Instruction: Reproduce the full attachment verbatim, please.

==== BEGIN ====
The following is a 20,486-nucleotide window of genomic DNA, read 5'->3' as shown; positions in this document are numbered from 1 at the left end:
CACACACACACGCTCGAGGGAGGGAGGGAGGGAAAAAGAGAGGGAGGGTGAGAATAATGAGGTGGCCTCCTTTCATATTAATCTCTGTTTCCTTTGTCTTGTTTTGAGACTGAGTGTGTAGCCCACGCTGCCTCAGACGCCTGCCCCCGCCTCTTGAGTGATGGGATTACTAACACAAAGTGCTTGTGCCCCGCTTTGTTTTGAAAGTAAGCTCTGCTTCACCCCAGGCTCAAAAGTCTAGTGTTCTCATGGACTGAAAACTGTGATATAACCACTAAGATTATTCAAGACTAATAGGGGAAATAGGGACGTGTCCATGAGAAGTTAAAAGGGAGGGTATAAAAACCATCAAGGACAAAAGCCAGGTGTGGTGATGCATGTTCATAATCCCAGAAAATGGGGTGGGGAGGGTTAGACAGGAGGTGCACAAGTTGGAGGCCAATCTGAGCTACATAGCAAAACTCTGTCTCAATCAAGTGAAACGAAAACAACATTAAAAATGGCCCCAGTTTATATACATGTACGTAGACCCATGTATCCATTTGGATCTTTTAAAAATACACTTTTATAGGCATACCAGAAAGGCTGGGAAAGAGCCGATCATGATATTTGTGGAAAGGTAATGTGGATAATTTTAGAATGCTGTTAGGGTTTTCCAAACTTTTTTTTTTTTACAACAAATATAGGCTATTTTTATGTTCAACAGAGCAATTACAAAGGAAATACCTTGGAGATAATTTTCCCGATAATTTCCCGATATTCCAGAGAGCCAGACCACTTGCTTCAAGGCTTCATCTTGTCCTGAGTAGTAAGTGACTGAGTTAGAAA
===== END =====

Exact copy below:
The following is a 20,486-nucleotide window of genomic DNA, read 5'->3' as shown; positions in this document are numbered from 1 at the left end:
CACACACACACGCTCGAGGGAGGGAGGGAGGGAAAAAGAGAGGGAGGGTGAGAATAATGAGGTGGCCTCCTTTCATATTAATCTCTGTTTCCTTTGTCTTGTTTTGAGACTGAGTGTGTAGCCCACGCTGCCTCAGACGCCTGCCCCCGCCTCTTGAGTGATGGGATTACTAACACAAAGTGCTTGTGCCCCGCTTTGTTTTGAAAGTAAGCTCTGCTTCACCCCAGGCTCAAAAGTCTAGTGTTCTCATGGACTGAAAACTGTGATATAACCACTAAGATTATTCAAGACTAATAGGGGAAATAGGGACGTGTCCATGAGAAGTTAAAAGGGAGGGTATAAAAACCATCAAGGACAAAAGCCAGGTGTGGTGATGCATGTTCATAATCCCAGAAAATGGGGTGGGGAGGGTTAGACAGGAGGTGCACAAGTTGGAGGCCAATCTGAGCTACATAGCAAAACTCTGTCTCAATCAAGTGAAACGAAAACAACATTAAAAATGGCCCCAGTTTATATACATGTACGTAGACCCATGTATCCATTTGGATCTTTTAAAAATACACTTTTATAGGCATACCAGAAAGGCTGGGAAAGAGCCGATCATGATATTTGTGGAAAGGTAATGTGGATAATTTTAGAATGCTGTTAGGGTTTTCCAAACTTTTTTTTTTTTACAACAAATATAGGCTATTTTTATGTTCAACAGAGCAATTACAAAGGAAATACCTTGGAGATAATTTTCCCGATAATTTCCCGATATTCCAGAGAGCCAGACCACTTGCTTCAAGGCTTCATCTTGTCCTGAGTAGTAAGTGACTGAGTTAGAAA